Why I have set-up DNSSEC here

In recent times it is likely that http access to this website is going to be blocked and https will become the preferred system, and doing nothing may no longer be a good option.

https also lets access between here and readers be obfuscated so that intermediaries will find it difficult to read.

We have a big problem in that https needs an introducer to get the remote end to trust our keys. The common system is a certificate authority that user software trusts. I am not too fond of making a guarantee of the legal sort to keep keys secret, though it is not ruled out and may go for this. In recent times the user agreement of free CA has softened, making "reasonable".

Something wrong with the trust model?

https has the idea of certificate authorities, and sets of these are distributed with web browsers and operating systems. This has the effect of making the browser supplier into a hyper certificate authority, deciding exactly for its users what they should trust, in a top down model.

This vetting is supposedly more rigorous than that ran by such CA, that is, check out the holder of a public key holds a specific domain or, maybe, try to discover if it is a specific organisation.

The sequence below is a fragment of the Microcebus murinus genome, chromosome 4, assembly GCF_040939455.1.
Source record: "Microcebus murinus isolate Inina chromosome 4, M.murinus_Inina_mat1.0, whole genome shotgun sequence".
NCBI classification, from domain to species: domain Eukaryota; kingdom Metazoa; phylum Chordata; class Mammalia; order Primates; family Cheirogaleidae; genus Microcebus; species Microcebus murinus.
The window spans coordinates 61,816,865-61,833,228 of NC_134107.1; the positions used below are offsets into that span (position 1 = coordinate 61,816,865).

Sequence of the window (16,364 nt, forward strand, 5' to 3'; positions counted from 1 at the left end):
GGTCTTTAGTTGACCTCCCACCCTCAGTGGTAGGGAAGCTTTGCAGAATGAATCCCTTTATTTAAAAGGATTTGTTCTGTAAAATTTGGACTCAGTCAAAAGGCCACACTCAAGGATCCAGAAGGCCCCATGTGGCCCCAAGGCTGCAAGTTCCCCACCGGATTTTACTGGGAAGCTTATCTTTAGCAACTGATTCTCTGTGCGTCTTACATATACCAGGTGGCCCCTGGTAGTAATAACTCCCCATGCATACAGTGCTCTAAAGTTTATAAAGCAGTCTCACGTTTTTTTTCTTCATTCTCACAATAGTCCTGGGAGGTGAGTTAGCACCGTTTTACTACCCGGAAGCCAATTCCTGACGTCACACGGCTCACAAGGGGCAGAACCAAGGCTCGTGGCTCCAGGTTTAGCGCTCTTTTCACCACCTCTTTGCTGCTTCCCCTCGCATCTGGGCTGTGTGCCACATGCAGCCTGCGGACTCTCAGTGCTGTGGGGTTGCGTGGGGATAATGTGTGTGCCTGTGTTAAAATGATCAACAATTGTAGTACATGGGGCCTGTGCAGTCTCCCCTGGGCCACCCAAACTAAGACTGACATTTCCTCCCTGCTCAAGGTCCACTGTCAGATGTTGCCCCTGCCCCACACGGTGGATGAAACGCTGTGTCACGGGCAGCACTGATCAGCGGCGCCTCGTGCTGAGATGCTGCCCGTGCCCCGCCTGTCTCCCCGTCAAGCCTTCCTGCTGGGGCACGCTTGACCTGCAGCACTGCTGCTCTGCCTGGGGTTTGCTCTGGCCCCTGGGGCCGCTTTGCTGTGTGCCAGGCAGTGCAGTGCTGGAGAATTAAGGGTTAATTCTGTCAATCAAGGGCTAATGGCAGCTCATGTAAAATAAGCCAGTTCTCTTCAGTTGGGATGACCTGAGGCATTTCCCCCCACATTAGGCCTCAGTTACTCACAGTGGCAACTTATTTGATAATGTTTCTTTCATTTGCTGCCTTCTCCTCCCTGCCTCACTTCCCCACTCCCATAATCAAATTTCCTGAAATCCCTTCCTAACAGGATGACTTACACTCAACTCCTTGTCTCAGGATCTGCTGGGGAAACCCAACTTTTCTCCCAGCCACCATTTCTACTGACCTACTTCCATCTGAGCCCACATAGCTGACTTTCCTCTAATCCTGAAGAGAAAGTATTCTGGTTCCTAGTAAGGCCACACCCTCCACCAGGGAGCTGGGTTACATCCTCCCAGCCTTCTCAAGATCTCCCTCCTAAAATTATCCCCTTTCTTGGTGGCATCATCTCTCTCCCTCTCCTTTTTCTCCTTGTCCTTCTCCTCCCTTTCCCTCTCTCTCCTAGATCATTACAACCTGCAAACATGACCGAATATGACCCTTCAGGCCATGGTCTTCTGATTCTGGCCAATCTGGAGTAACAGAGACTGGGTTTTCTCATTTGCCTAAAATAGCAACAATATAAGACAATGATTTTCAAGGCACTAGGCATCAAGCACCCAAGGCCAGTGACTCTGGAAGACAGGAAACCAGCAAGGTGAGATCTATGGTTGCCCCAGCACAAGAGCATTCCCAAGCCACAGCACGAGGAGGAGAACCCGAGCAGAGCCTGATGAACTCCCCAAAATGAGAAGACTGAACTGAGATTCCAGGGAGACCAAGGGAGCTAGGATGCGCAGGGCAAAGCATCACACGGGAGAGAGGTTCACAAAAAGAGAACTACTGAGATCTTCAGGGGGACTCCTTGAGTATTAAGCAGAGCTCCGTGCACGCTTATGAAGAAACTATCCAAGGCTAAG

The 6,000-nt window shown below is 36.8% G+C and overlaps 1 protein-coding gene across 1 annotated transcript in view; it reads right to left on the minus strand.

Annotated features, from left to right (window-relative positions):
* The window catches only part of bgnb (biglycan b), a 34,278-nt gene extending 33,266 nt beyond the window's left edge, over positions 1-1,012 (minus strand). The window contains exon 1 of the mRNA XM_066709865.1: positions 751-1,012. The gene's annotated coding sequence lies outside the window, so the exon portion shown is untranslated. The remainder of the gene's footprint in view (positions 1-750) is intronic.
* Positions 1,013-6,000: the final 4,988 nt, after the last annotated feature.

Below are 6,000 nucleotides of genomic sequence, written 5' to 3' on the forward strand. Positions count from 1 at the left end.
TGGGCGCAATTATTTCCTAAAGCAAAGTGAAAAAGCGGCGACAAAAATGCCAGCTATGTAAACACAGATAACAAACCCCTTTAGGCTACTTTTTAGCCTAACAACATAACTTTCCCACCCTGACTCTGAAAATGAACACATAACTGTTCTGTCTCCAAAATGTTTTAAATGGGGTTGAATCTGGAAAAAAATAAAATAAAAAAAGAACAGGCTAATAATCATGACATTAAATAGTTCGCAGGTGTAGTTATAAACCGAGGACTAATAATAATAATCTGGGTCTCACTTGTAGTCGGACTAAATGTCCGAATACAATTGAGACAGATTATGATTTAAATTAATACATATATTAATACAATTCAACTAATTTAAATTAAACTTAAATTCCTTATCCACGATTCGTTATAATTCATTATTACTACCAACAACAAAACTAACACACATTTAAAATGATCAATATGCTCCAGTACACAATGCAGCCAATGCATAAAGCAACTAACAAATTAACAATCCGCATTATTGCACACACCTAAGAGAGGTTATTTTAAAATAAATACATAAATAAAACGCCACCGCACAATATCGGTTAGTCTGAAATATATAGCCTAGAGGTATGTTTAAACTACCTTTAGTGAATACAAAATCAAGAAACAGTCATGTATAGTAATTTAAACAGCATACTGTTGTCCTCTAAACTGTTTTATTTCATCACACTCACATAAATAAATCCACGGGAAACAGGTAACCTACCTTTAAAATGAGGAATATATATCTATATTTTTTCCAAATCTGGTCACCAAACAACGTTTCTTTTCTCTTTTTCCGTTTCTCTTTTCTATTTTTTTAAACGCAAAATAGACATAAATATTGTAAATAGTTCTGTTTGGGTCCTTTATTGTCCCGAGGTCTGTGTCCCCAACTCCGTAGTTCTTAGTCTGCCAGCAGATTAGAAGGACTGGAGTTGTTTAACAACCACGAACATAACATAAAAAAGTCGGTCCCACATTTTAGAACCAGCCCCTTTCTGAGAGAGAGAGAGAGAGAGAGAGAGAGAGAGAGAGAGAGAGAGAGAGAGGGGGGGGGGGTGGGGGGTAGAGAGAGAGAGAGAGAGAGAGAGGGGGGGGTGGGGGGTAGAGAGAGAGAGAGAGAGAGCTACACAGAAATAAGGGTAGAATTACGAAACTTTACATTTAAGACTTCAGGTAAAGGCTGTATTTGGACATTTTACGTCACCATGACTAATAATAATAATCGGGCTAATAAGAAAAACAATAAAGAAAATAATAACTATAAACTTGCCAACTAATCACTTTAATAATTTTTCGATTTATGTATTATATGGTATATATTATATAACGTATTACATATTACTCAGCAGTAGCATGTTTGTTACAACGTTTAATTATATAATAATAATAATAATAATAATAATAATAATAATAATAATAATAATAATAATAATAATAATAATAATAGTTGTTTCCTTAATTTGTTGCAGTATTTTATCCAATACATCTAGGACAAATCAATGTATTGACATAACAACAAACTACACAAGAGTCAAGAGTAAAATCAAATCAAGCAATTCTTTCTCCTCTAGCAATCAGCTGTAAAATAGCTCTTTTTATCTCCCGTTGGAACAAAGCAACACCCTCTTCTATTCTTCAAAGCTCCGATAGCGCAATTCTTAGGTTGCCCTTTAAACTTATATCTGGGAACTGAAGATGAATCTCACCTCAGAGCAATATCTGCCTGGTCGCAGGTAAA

Installing itself as a master-ca does put the browser vendor in effective control of users reading list, possibly ready for discrete seizure by its host country.

How I might like it to be.

Saying that a public key belongs to a domain names attracts a technical resolution. The DNSSEC with TLSA provides this chain. There are then no new contracts to sign beyond the one we already have with the domain registry.

Traditional CA may try to fight this as it will be no longer necessary to sign keys on the basis of domain control, and it looks like they are out of business; They are not, because there remains much use for trust chains independent of the domain system.

The preferable resolution may be of a web of trust, where the server public key to be signed many times, in different certificates, from various trust sources.